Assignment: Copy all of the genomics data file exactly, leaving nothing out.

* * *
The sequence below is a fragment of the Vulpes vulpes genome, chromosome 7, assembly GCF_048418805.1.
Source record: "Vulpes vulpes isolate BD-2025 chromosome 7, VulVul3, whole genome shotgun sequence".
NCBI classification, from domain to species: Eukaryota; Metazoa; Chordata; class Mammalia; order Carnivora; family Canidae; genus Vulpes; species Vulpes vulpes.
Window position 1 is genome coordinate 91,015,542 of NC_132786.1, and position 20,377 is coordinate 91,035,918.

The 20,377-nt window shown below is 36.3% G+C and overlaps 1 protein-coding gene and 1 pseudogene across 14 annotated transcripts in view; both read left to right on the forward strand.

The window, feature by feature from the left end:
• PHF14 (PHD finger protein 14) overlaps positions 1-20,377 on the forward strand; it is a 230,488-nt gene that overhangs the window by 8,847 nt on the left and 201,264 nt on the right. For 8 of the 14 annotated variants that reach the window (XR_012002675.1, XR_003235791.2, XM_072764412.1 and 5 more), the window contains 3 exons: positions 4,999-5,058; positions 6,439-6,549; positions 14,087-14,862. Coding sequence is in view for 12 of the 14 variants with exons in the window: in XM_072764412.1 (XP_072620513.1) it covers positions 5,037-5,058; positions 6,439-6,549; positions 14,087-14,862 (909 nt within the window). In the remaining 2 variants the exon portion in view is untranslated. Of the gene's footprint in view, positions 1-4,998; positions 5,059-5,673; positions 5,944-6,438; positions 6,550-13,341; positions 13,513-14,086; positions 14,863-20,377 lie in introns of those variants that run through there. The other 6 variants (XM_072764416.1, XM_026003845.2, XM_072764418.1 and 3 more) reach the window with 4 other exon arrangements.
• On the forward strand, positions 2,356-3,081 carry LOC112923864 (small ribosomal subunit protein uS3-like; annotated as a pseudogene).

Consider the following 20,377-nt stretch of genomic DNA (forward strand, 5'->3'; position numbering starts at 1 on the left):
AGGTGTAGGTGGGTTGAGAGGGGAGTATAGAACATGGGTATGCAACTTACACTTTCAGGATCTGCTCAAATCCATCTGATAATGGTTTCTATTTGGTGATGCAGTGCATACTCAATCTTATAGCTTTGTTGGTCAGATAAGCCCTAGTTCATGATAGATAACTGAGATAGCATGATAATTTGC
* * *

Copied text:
The sequence below is a fragment of the Vulpes vulpes genome, chromosome 7, assembly GCF_048418805.1.
Source record: "Vulpes vulpes isolate BD-2025 chromosome 7, VulVul3, whole genome shotgun sequence".
NCBI classification, from domain to species: Eukaryota; Metazoa; Chordata; class Mammalia; order Carnivora; family Canidae; genus Vulpes; species Vulpes vulpes.
Window position 1 is genome coordinate 91,015,542 of NC_132786.1, and position 20,377 is coordinate 91,035,918.

The 20,377-nt window shown below is 36.3% G+C and overlaps 1 protein-coding gene and 1 pseudogene across 14 annotated transcripts in view; both read left to right on the forward strand.

The window, feature by feature from the left end:
• PHF14 (PHD finger protein 14) overlaps positions 1-20,377 on the forward strand; it is a 230,488-nt gene that overhangs the window by 8,847 nt on the left and 201,264 nt on the right. For 8 of the 14 annotated variants that reach the window (XR_012002675.1, XR_003235791.2, XM_072764412.1 and 5 more), the window contains 3 exons: positions 4,999-5,058; positions 6,439-6,549; positions 14,087-14,862. Coding sequence is in view for 12 of the 14 variants with exons in the window: in XM_072764412.1 (XP_072620513.1) it covers positions 5,037-5,058; positions 6,439-6,549; positions 14,087-14,862 (909 nt within the window). In the remaining 2 variants the exon portion in view is untranslated. Of the gene's footprint in view, positions 1-4,998; positions 5,059-5,673; positions 5,944-6,438; positions 6,550-13,341; positions 13,513-14,086; positions 14,863-20,377 lie in introns of those variants that run through there. The other 6 variants (XM_072764416.1, XM_026003845.2, XM_072764418.1 and 3 more) reach the window with 4 other exon arrangements.
• On the forward strand, positions 2,356-3,081 carry LOC112923864 (small ribosomal subunit protein uS3-like; annotated as a pseudogene).

Consider the following 20,377-nt stretch of genomic DNA (forward strand, 5'->3'; position numbering starts at 1 on the left):
AGGTGTAGGTGGGTTGAGAGGGGAGTATAGAACATGGGTATGCAACTTACACTTTCAGGATCTGCTCAAATCCATCTGATAATGGTTTCTATTTGGTGATGCAGTGCATACTCAATCTTATAGCTTTGTTGGTCAGATAAGCCCTAGTTCATGATAGATAACTGAGATAGCATGATAATTTGC